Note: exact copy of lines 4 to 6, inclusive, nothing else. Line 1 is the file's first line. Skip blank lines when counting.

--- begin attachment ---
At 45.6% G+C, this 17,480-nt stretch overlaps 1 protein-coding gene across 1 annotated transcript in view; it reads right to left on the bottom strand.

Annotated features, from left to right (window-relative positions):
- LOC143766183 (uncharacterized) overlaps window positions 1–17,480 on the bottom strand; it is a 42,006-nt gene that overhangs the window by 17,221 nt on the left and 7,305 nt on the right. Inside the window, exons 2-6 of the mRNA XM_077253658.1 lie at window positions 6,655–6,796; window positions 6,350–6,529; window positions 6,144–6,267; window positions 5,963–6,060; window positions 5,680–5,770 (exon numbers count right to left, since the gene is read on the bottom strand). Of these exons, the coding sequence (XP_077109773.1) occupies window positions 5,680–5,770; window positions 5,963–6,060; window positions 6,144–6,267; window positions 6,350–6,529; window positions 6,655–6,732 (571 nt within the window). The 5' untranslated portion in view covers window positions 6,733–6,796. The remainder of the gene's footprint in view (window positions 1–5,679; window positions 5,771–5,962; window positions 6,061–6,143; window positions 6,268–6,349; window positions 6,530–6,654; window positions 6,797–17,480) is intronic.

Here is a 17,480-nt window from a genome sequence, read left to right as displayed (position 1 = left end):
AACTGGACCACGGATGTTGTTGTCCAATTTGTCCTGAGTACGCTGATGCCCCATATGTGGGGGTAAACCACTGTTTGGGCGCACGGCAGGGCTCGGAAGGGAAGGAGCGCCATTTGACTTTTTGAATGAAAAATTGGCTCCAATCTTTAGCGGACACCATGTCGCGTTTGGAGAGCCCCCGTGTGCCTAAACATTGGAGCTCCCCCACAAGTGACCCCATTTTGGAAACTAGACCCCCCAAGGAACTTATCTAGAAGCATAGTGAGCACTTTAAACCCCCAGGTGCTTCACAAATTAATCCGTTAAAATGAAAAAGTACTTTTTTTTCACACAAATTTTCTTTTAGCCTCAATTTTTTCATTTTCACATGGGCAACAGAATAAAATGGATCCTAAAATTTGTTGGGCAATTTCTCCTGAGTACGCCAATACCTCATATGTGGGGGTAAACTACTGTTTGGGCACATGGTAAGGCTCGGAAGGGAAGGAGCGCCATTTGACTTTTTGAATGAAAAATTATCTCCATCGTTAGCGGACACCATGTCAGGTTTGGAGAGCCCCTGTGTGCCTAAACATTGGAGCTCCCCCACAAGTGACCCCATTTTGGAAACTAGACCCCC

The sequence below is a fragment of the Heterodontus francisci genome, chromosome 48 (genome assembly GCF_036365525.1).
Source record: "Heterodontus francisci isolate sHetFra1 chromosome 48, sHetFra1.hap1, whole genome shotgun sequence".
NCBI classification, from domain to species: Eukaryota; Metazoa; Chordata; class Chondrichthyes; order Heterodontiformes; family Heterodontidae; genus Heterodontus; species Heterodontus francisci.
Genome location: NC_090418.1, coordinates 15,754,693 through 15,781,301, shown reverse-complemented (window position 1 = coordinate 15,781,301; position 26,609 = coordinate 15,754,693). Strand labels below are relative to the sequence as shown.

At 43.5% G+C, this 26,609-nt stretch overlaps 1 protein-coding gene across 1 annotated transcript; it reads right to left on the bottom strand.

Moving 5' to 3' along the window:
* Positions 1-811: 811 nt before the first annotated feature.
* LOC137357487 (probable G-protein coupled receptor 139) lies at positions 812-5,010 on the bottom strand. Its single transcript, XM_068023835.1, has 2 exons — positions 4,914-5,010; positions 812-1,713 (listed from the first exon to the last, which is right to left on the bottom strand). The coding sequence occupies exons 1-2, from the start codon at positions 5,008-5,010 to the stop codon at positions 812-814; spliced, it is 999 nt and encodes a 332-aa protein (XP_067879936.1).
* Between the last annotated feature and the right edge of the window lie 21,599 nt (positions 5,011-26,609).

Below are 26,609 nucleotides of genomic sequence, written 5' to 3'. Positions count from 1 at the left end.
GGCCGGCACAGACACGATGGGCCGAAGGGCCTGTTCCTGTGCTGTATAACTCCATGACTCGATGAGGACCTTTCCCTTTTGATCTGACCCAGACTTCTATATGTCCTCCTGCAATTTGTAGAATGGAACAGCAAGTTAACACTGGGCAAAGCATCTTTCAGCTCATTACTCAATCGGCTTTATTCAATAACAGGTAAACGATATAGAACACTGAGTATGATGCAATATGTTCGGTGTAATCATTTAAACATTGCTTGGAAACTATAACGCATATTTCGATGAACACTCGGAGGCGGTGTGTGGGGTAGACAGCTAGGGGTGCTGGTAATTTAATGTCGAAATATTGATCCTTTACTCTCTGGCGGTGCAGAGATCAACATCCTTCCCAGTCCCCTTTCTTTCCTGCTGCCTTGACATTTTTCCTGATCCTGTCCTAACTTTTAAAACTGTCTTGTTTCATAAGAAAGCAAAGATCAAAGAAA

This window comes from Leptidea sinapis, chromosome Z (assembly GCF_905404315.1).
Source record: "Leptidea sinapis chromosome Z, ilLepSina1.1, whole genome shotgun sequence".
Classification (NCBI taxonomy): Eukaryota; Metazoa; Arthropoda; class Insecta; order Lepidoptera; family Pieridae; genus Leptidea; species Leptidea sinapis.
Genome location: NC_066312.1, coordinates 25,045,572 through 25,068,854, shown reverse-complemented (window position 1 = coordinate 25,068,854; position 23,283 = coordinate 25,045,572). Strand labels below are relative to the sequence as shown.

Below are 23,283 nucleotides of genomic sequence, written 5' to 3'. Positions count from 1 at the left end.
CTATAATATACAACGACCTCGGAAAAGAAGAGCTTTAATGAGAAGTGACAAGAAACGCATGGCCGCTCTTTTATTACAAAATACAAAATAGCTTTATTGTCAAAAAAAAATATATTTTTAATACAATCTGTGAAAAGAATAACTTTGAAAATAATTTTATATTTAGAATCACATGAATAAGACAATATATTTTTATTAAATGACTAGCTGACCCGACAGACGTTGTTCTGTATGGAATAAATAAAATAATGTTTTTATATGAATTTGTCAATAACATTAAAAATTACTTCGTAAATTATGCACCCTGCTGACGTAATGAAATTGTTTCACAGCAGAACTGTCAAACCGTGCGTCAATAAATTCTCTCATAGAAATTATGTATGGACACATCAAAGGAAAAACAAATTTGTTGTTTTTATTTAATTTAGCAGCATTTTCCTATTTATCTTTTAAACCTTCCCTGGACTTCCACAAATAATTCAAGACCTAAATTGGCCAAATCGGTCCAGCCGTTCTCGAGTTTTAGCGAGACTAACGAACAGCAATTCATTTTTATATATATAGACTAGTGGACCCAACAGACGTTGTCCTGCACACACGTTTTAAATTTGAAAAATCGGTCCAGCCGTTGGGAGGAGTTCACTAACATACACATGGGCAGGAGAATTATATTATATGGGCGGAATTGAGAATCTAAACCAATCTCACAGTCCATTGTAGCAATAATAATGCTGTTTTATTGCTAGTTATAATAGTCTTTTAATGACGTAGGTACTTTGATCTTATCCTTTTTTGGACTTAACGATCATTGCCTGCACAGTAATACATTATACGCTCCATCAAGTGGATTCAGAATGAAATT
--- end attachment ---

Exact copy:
Here is a 17,480-nt window from a genome sequence, read left to right as displayed (position 1 = left end):
AACTGGACCACGGATGTTGTTGTCCAATTTGTCCTGAGTACGCTGATGCCCCATATGTGGGGGTAAACCACTGTTTGGGCGCACGGCAGGGCTCGGAAGGGAAGGAGCGCCATTTGACTTTTTGAATGAAAAATTGGCTCCAATCTTTAGCGGACACCATGTCGCGTTTGGAGAGCCCCCGTGTGCCTAAACATTGGAGCTCCCCCACAAGTGACCCCATTTTGGAAACTAGACCCCCCAAGGAACTTATCTAGAAGCATAGTGAGCACTTTAAACCCCCAGGTGCTTCACAAATTAATCCGTTAAAATGAAAAAGTACTTTTTTTTCACACAAATTTTCTTTTAGCCTCAATTTTTTCATTTTCACATGGGCAACAGAATAAAATGGATCCTAAAATTTGTTGGGCAATTTCTCCTGAGTACGCCAATACCTCATATGTGGGGGTAAACTACTGTTTGGGCACATGGTAAGGCTCGGAAGGGAAGGAGCGCCATTTGACTTTTTGAATGAAAAATTATCTCCATCGTTAGCGGACACCATGTCAGGTTTGGAGAGCCCCTGTGTGCCTAAACATTGGAGCTCCCCCACAAGTGACCCCATTTTGGAAACTAGACCCCC

The sequence below is a fragment of the Heterodontus francisci genome, chromosome 48 (genome assembly GCF_036365525.1).